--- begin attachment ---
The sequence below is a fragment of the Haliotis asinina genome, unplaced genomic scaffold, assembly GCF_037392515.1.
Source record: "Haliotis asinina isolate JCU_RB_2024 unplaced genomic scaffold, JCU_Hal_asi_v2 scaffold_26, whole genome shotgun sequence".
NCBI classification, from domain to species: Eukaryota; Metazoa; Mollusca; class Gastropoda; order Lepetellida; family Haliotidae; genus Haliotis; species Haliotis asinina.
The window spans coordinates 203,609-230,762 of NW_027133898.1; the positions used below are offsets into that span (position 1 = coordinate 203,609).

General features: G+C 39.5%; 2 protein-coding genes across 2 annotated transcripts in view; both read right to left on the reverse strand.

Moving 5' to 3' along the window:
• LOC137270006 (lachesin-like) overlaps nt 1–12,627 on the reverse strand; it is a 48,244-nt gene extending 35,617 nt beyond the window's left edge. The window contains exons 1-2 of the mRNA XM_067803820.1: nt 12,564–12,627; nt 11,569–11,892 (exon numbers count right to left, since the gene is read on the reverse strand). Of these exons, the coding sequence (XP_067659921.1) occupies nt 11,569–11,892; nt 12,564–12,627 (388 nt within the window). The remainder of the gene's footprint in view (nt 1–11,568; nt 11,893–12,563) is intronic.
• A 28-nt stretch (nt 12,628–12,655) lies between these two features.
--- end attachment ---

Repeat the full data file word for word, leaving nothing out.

The sequence below is a fragment of the Haliotis asinina genome, unplaced genomic scaffold, assembly GCF_037392515.1.
Source record: "Haliotis asinina isolate JCU_RB_2024 unplaced genomic scaffold, JCU_Hal_asi_v2 scaffold_26, whole genome shotgun sequence".
NCBI classification, from domain to species: Eukaryota; Metazoa; Mollusca; class Gastropoda; order Lepetellida; family Haliotidae; genus Haliotis; species Haliotis asinina.
The window spans coordinates 203,609-230,762 of NW_027133898.1; the positions used below are offsets into that span (position 1 = coordinate 203,609).

General features: G+C 39.5%; 2 protein-coding genes across 2 annotated transcripts in view; both read right to left on the reverse strand.

Moving 5' to 3' along the window:
• LOC137270006 (lachesin-like) overlaps nt 1–12,627 on the reverse strand; it is a 48,244-nt gene extending 35,617 nt beyond the window's left edge. The window contains exons 1-2 of the mRNA XM_067803820.1: nt 12,564–12,627; nt 11,569–11,892 (exon numbers count right to left, since the gene is read on the reverse strand). Of these exons, the coding sequence (XP_067659921.1) occupies nt 11,569–11,892; nt 12,564–12,627 (388 nt within the window). The remainder of the gene's footprint in view (nt 1–11,568; nt 11,893–12,563) is intronic.
• A 28-nt stretch (nt 12,628–12,655) lies between these two features.